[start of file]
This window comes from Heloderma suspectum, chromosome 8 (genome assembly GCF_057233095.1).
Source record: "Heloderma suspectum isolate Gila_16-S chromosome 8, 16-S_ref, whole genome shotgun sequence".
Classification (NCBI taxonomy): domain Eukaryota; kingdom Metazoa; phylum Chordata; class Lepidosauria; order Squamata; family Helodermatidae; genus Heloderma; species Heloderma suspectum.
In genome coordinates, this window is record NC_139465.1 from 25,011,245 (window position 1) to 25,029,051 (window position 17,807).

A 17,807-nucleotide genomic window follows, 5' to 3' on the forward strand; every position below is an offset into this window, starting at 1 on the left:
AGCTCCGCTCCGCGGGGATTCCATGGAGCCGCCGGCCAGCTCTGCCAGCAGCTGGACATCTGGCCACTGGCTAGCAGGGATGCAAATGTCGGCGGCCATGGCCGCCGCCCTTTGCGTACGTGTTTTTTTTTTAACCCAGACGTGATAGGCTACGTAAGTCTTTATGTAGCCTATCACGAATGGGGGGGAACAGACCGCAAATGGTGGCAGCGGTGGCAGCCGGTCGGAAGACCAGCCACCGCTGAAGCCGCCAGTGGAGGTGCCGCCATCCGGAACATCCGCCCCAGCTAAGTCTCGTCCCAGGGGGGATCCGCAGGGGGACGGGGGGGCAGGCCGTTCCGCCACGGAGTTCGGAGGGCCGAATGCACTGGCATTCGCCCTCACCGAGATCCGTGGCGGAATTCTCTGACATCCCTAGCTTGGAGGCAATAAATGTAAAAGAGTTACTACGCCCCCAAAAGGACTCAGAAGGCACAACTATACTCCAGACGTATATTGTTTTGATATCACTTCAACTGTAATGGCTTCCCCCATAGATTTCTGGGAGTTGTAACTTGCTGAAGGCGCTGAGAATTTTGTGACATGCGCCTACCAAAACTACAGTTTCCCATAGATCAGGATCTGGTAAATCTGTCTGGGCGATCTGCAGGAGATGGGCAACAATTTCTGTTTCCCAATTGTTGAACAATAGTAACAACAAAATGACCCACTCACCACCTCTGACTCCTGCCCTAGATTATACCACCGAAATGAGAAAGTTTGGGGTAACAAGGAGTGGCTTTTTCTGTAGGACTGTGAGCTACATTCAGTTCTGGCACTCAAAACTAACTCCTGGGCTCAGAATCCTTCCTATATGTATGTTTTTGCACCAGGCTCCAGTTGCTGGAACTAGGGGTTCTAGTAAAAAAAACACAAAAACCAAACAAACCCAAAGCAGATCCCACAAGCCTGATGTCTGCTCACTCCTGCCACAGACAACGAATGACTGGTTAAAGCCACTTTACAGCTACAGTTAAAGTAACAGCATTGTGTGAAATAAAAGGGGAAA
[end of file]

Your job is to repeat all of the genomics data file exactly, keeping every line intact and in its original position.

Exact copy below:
This window comes from Heloderma suspectum, chromosome 8 (genome assembly GCF_057233095.1).
Source record: "Heloderma suspectum isolate Gila_16-S chromosome 8, 16-S_ref, whole genome shotgun sequence".
Classification (NCBI taxonomy): domain Eukaryota; kingdom Metazoa; phylum Chordata; class Lepidosauria; order Squamata; family Helodermatidae; genus Heloderma; species Heloderma suspectum.
In genome coordinates, this window is record NC_139465.1 from 25,011,245 (window position 1) to 25,029,051 (window position 17,807).

A 17,807-nucleotide genomic window follows, 5' to 3' on the forward strand; every position below is an offset into this window, starting at 1 on the left:
AGCTCCGCTCCGCGGGGATTCCATGGAGCCGCCGGCCAGCTCTGCCAGCAGCTGGACATCTGGCCACTGGCTAGCAGGGATGCAAATGTCGGCGGCCATGGCCGCCGCCCTTTGCGTACGTGTTTTTTTTTTAACCCAGACGTGATAGGCTACGTAAGTCTTTATGTAGCCTATCACGAATGGGGGGGAACAGACCGCAAATGGTGGCAGCGGTGGCAGCCGGTCGGAAGACCAGCCACCGCTGAAGCCGCCAGTGGAGGTGCCGCCATCCGGAACATCCGCCCCAGCTAAGTCTCGTCCCAGGGGGGATCCGCAGGGGGACGGGGGGGCAGGCCGTTCCGCCACGGAGTTCGGAGGGCCGAATGCACTGGCATTCGCCCTCACCGAGATCCGTGGCGGAATTCTCTGACATCCCTAGCTTGGAGGCAATAAATGTAAAAGAGTTACTACGCCCCCAAAAGGACTCAGAAGGCACAACTATACTCCAGACGTATATTGTTTTGATATCACTTCAACTGTAATGGCTTCCCCCATAGATTTCTGGGAGTTGTAACTTGCTGAAGGCGCTGAGAATTTTGTGACATGCGCCTACCAAAACTACAGTTTCCCATAGATCAGGATCTGGTAAATCTGTCTGGGCGATCTGCAGGAGATGGGCAACAATTTCTGTTTCCCAATTGTTGAACAATAGTAACAACAAAATGACCCACTCACCACCTCTGACTCCTGCCCTAGATTATACCACCGAAATGAGAAAGTTTGGGGTAACAAGGAGTGGCTTTTTCTGTAGGACTGTGAGCTACATTCAGTTCTGGCACTCAAAACTAACTCCTGGGCTCAGAATCCTTCCTATATGTATGTTTTTGCACCAGGCTCCAGTTGCTGGAACTAGGGGTTCTAGTAAAAAAAACACAAAAACCAAACAAACCCAAAGCAGATCCCACAAGCCTGATGTCTGCTCACTCCTGCCACAGACAACGAATGACTGGTTAAAGCCACTTTACAGCTACAGTTAAAGTAACAGCATTGTGTGAAATAAAAGGGGAAA